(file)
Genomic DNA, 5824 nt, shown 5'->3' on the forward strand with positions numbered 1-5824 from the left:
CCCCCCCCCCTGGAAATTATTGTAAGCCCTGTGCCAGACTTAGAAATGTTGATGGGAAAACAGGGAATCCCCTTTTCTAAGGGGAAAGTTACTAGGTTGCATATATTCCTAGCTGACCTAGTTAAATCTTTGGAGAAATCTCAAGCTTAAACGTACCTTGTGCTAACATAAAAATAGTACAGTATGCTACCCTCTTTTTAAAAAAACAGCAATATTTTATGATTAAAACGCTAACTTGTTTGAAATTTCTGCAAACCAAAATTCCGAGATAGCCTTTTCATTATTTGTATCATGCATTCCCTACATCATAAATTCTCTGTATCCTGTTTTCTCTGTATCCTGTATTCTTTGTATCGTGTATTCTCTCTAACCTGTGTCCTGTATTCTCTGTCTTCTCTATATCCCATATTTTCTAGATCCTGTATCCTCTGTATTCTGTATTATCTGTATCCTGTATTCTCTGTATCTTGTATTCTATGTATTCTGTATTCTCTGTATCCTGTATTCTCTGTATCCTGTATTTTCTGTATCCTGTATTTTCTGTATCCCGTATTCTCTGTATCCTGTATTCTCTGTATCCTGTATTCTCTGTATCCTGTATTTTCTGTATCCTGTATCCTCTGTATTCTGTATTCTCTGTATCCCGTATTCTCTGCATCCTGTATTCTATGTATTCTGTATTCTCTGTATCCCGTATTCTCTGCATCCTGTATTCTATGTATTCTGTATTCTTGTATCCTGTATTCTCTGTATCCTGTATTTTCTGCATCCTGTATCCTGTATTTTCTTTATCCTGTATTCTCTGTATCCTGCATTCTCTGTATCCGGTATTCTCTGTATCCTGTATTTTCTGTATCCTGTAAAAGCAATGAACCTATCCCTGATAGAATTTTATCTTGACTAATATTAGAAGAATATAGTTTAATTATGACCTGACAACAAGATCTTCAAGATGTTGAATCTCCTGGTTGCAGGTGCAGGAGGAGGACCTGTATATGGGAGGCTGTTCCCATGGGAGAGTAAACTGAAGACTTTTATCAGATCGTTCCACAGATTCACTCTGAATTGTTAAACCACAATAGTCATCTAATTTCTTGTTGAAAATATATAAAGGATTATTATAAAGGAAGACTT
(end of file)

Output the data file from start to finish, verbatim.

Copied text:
Genomic DNA, 5824 nt, shown 5'->3' on the forward strand with positions numbered 1-5824 from the left:
CCCCCCCCCCTGGAAATTATTGTAAGCCCTGTGCCAGACTTAGAAATGTTGATGGGAAAACAGGGAATCCCCTTTTCTAAGGGGAAAGTTACTAGGTTGCATATATTCCTAGCTGACCTAGTTAAATCTTTGGAGAAATCTCAAGCTTAAACGTACCTTGTGCTAACATAAAAATAGTACAGTATGCTACCCTCTTTTTAAAAAAACAGCAATATTTTATGATTAAAACGCTAACTTGTTTGAAATTTCTGCAAACCAAAATTCCGAGATAGCCTTTTCATTATTTGTATCATGCATTCCCTACATCATAAATTCTCTGTATCCTGTTTTCTCTGTATCCTGTATTCTTTGTATCGTGTATTCTCTCTAACCTGTGTCCTGTATTCTCTGTCTTCTCTATATCCCATATTTTCTAGATCCTGTATCCTCTGTATTCTGTATTATCTGTATCCTGTATTCTCTGTATCTTGTATTCTATGTATTCTGTATTCTCTGTATCCTGTATTCTCTGTATCCTGTATTTTCTGTATCCTGTATTTTCTGTATCCCGTATTCTCTGTATCCTGTATTCTCTGTATCCTGTATTCTCTGTATCCTGTATTTTCTGTATCCTGTATCCTCTGTATTCTGTATTCTCTGTATCCCGTATTCTCTGCATCCTGTATTCTATGTATTCTGTATTCTCTGTATCCCGTATTCTCTGCATCCTGTATTCTATGTATTCTGTATTCTTGTATCCTGTATTCTCTGTATCCTGTATTTTCTGCATCCTGTATCCTGTATTTTCTTTATCCTGTATTCTCTGTATCCTGCATTCTCTGTATCCGGTATTCTCTGTATCCTGTATTTTCTGTATCCTGTAAAAGCAATGAACCTATCCCTGATAGAATTTTATCTTGACTAATATTAGAAGAATATAGTTTAATTATGACCTGACAACAAGATCTTCAAGATGTTGAATCTCCTGGTTGCAGGTGCAGGAGGAGGACCTGTATATGGGAGGCTGTTCCCATGGGAGAGTAAACTGAAGACTTTTATCAGATCGTTCCACAGATTCACTCTGAATTGTTAAACCACAATAGTCATCTAATTTCTTGTTGAAAATATATAAAGGATTATTATAAAGGAAGACTT